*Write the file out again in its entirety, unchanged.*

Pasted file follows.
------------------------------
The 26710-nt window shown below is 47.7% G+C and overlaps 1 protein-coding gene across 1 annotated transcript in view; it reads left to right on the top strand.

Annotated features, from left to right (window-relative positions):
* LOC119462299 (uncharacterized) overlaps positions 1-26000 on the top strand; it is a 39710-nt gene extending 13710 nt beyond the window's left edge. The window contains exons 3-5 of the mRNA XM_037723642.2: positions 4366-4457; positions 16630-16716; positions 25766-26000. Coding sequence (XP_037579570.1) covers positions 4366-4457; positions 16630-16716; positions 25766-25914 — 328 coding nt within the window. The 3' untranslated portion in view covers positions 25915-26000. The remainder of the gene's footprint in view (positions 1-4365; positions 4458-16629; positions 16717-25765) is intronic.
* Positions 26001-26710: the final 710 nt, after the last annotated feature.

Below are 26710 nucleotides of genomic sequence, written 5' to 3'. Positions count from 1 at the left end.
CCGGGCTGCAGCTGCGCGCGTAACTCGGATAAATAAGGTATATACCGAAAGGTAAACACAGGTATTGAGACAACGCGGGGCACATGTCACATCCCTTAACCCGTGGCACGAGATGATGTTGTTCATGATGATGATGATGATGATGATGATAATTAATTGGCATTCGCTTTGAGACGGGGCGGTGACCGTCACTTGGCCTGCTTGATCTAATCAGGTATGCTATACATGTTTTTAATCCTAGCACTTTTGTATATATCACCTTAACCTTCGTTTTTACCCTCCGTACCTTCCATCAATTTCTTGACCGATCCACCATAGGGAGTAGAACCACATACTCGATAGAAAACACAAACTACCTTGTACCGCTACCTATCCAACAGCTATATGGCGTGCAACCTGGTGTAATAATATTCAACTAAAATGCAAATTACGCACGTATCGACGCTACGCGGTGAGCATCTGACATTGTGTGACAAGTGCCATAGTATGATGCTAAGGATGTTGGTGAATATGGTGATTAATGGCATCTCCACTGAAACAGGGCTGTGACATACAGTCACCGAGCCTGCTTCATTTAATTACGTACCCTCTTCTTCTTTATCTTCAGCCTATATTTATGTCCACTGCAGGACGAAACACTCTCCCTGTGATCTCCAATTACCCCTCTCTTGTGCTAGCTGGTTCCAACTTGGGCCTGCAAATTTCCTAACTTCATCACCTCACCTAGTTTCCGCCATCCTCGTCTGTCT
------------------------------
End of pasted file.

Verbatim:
The 26710-nt window shown below is 47.7% G+C and overlaps 1 protein-coding gene across 1 annotated transcript in view; it reads left to right on the top strand.

Annotated features, from left to right (window-relative positions):
* LOC119462299 (uncharacterized) overlaps positions 1-26000 on the top strand; it is a 39710-nt gene extending 13710 nt beyond the window's left edge. The window contains exons 3-5 of the mRNA XM_037723642.2: positions 4366-4457; positions 16630-16716; positions 25766-26000. Coding sequence (XP_037579570.1) covers positions 4366-4457; positions 16630-16716; positions 25766-25914 — 328 coding nt within the window. The 3' untranslated portion in view covers positions 25915-26000. The remainder of the gene's footprint in view (positions 1-4365; positions 4458-16629; positions 16717-25765) is intronic.
* Positions 26001-26710: the final 710 nt, after the last annotated feature.

Below are 26710 nucleotides of genomic sequence, written 5' to 3'. Positions count from 1 at the left end.
CCGGGCTGCAGCTGCGCGCGTAACTCGGATAAATAAGGTATATACCGAAAGGTAAACACAGGTATTGAGACAACGCGGGGCACATGTCACATCCCTTAACCCGTGGCACGAGATGATGTTGTTCATGATGATGATGATGATGATGATGATAATTAATTGGCATTCGCTTTGAGACGGGGCGGTGACCGTCACTTGGCCTGCTTGATCTAATCAGGTATGCTATACATGTTTTTAATCCTAGCACTTTTGTATATATCACCTTAACCTTCGTTTTTACCCTCCGTACCTTCCATCAATTTCTTGACCGATCCACCATAGGGAGTAGAACCACATACTCGATAGAAAACACAAACTACCTTGTACCGCTACCTATCCAACAGCTATATGGCGTGCAACCTGGTGTAATAATATTCAACTAAAATGCAAATTACGCACGTATCGACGCTACGCGGTGAGCATCTGACATTGTGTGACAAGTGCCATAGTATGATGCTAAGGATGTTGGTGAATATGGTGATTAATGGCATCTCCACTGAAACAGGGCTGTGACATACAGTCACCGAGCCTGCTTCATTTAATTACGTACCCTCTTCTTCTTTATCTTCAGCCTATATTTATGTCCACTGCAGGACGAAACACTCTCCCTGTGATCTCCAATTACCCCTCTCTTGTGCTAGCTGGTTCCAACTTGGGCCTGCAAATTTCCTAACTTCATCACCTCACCTAGTTTCCGCCATCCTCGTCTGTCT